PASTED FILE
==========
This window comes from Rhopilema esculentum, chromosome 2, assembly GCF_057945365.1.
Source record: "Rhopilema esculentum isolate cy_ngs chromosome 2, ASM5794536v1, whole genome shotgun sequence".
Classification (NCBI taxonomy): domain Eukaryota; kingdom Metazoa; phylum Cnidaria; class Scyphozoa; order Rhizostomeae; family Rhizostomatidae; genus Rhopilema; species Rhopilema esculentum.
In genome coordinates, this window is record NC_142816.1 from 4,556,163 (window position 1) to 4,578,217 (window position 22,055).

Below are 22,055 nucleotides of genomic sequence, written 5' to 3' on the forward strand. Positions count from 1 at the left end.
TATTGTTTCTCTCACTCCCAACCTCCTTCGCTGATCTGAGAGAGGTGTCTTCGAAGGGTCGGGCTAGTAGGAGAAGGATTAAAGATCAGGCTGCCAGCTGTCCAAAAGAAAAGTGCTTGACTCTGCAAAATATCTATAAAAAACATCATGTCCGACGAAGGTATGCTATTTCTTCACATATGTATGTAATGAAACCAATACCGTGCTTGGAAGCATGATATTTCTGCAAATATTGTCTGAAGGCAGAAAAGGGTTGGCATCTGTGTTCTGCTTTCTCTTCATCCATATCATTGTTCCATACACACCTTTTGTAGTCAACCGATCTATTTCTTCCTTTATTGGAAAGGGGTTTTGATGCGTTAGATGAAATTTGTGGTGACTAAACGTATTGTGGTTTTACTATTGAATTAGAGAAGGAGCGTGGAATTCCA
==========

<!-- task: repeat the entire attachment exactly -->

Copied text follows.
This window comes from Rhopilema esculentum, chromosome 2, assembly GCF_057945365.1.
Source record: "Rhopilema esculentum isolate cy_ngs chromosome 2, ASM5794536v1, whole genome shotgun sequence".
Classification (NCBI taxonomy): domain Eukaryota; kingdom Metazoa; phylum Cnidaria; class Scyphozoa; order Rhizostomeae; family Rhizostomatidae; genus Rhopilema; species Rhopilema esculentum.
In genome coordinates, this window is record NC_142816.1 from 4,556,163 (window position 1) to 4,578,217 (window position 22,055).

Below are 22,055 nucleotides of genomic sequence, written 5' to 3' on the forward strand. Positions count from 1 at the left end.
TATTGTTTCTCTCACTCCCAACCTCCTTCGCTGATCTGAGAGAGGTGTCTTCGAAGGGTCGGGCTAGTAGGAGAAGGATTAAAGATCAGGCTGCCAGCTGTCCAAAAGAAAAGTGCTTGACTCTGCAAAATATCTATAAAAAACATCATGTCCGACGAAGGTATGCTATTTCTTCACATATGTATGTAATGAAACCAATACCGTGCTTGGAAGCATGATATTTCTGCAAATATTGTCTGAAGGCAGAAAAGGGTTGGCATCTGTGTTCTGCTTTCTCTTCATCCATATCATTGTTCCATACACACCTTTTGTAGTCAACCGATCTATTTCTTCCTTTATTGGAAAGGGGTTTTGATGCGTTAGATGAAATTTGTGGTGACTAAACGTATTGTGGTTTTACTATTGAATTAGAGAAGGAGCGTGGAATTCCA